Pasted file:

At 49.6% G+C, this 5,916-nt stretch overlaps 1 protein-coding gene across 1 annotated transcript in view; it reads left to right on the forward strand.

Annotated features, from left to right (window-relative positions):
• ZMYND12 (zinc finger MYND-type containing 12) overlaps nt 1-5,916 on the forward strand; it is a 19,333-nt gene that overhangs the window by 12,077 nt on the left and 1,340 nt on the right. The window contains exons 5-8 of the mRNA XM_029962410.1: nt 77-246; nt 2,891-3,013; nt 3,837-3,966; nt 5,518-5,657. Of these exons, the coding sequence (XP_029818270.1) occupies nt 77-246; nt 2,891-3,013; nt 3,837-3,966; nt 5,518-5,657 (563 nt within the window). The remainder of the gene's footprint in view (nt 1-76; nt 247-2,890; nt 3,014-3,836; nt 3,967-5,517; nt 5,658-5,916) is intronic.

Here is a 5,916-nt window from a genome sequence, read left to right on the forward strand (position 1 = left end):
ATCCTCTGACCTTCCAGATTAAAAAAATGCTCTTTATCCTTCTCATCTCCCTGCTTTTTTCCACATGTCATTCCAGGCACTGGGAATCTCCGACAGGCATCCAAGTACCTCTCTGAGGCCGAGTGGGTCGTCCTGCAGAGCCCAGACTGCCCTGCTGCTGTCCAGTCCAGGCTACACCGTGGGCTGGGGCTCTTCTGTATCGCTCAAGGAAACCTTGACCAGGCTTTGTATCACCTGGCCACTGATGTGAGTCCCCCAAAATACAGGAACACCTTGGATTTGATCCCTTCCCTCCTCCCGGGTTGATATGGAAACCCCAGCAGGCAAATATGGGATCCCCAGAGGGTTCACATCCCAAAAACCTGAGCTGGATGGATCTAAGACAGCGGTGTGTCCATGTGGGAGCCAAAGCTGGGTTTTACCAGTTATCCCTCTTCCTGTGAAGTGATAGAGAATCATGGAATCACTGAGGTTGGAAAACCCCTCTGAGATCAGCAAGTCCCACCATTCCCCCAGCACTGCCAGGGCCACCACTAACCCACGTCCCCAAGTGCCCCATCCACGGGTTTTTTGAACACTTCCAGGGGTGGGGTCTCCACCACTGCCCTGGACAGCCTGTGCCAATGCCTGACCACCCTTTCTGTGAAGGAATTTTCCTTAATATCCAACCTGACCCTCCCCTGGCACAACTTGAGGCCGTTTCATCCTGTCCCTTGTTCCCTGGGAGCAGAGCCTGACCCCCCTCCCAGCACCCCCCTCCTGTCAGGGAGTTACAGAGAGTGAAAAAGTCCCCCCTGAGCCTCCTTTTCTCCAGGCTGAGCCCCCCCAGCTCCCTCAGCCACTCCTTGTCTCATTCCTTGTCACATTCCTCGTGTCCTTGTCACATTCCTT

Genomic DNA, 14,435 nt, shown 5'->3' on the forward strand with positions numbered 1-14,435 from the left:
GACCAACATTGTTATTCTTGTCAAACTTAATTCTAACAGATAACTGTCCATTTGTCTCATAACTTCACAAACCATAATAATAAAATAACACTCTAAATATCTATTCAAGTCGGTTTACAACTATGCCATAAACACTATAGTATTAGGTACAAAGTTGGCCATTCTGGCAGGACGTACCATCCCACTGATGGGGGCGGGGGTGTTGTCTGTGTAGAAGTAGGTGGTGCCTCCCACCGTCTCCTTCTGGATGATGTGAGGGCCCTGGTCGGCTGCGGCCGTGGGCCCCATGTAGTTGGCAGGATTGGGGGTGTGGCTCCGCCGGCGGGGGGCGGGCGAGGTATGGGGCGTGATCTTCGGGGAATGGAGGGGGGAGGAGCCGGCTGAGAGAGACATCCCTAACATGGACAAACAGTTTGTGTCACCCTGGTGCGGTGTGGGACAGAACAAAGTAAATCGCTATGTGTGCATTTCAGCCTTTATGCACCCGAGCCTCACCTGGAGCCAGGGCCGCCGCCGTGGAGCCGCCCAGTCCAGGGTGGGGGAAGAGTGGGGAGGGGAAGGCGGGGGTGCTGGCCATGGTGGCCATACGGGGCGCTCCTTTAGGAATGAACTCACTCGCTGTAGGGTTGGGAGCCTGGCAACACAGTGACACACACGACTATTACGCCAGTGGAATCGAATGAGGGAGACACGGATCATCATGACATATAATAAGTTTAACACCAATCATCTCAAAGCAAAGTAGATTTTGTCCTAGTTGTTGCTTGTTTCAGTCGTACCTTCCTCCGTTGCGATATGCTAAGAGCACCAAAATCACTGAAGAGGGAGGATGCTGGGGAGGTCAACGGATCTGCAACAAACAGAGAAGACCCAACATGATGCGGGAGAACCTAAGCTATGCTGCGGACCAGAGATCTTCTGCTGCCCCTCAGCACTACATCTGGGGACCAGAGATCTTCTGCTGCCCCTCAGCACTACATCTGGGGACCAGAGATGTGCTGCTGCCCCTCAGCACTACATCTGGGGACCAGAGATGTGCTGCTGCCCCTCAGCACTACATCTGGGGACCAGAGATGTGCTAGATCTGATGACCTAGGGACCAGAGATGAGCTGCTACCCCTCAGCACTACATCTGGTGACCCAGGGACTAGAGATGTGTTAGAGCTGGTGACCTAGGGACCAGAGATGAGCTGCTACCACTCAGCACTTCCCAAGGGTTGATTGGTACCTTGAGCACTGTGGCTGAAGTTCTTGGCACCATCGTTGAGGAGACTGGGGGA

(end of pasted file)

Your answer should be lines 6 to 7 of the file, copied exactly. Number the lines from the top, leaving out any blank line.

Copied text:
Genomic DNA, 14,435 nt, shown 5'->3' on the forward strand with positions numbered 1-14,435 from the left:
GACCAACATTGTTATTCTTGTCAAACTTAATTCTAACAGATAACTGTCCATTTGTCTCATAACTTCACAAACCATAATAATAAAATAACACTCTAAATATCTATTCAAGTCGGTTTACAACTATGCCATAAACACTATAGTATTAGGTACAAAGTTGGCCATTCTGGCAGGACGTACCATCCCACTGATGGGGGCGGGGGTGTTGTCTGTGTAGAAGTAGGTGGTGCCTCCCACCGTCTCCTTCTGGATGATGTGAGGGCCCTGGTCGGCTGCGGCCGTGGGCCCCATGTAGTTGGCAGGATTGGGGGTGTGGCTCCGCCGGCGGGGGGCGGGCGAGGTATGGGGCGTGATCTTCGGGGAATGGAGGGGGGAGGAGCCGGCTGAGAGAGACATCCCTAACATGGACAAACAGTTTGTGTCACCCTGGTGCGGTGTGGGACAGAACAAAGTAAATCGCTATGTGTGCATTTCAGCCTTTATGCACCCGAGCCTCACCTGGAGCCAGGGCCGCCGCCGTGGAGCCGCCCAGTCCAGGGTGGGGGAAGAGTGGGGAGGGGAAGGCGGGGGTGCTGGCCATGGTGGCCATACGGGGCGCTCCTTTAGGAATGAACTCACTCGCTGTAGGGTTGGGAGCCTGGCAACACAGTGACACACACGACTATTACGCCAGTGGAATCGAATGAGGGAGACACGGATCATCATGACATATAATAAGTTTAACACCAATCATCTCAAAGCAAAGTAGATTTTGTCCTAGTTGTTGCTTGTTTCAGTCGTACCTTCCTCCGTTGCGATATGCTAAGAGCACCAAAATCACTGAAGAGGGAGGATGCTGGGGAGGTCAACGGATCTGCAACAAACAGAGAAGACCCAACATGATGCGGGAGAACCTAAGCTATGCTGCGGACCAGAGATCTTCTGCTGCCCCTCAGCACTACATCTGGGGACCAGAGATCTTCTGCTGCCCCTCAGCACTACATCTGGGGACCAGAGATGTGCTGCTGCCCCTCAGCACTACATCTGGGGACCAGAGATGTGCTGCTGCCCCTCAGCACTACATCTGGGGACCAGAGATGTGCTAGATCTGATGACCTAGGGACCAGAGATGAGCTGCTACCCCTCAGCACTACATCTGGTGACCCAGGGACTAGAGATGTGTTAGAGCTGGTGACCTAGGGACCAGAGATGAGCTGCTACCACTCAGCACTTCCCAAGGGTTGATTGGTACCTTGAGCACTGTGGCTGAAGTTCTTGGCACCATCGTTGAGGAGACTGGGGGA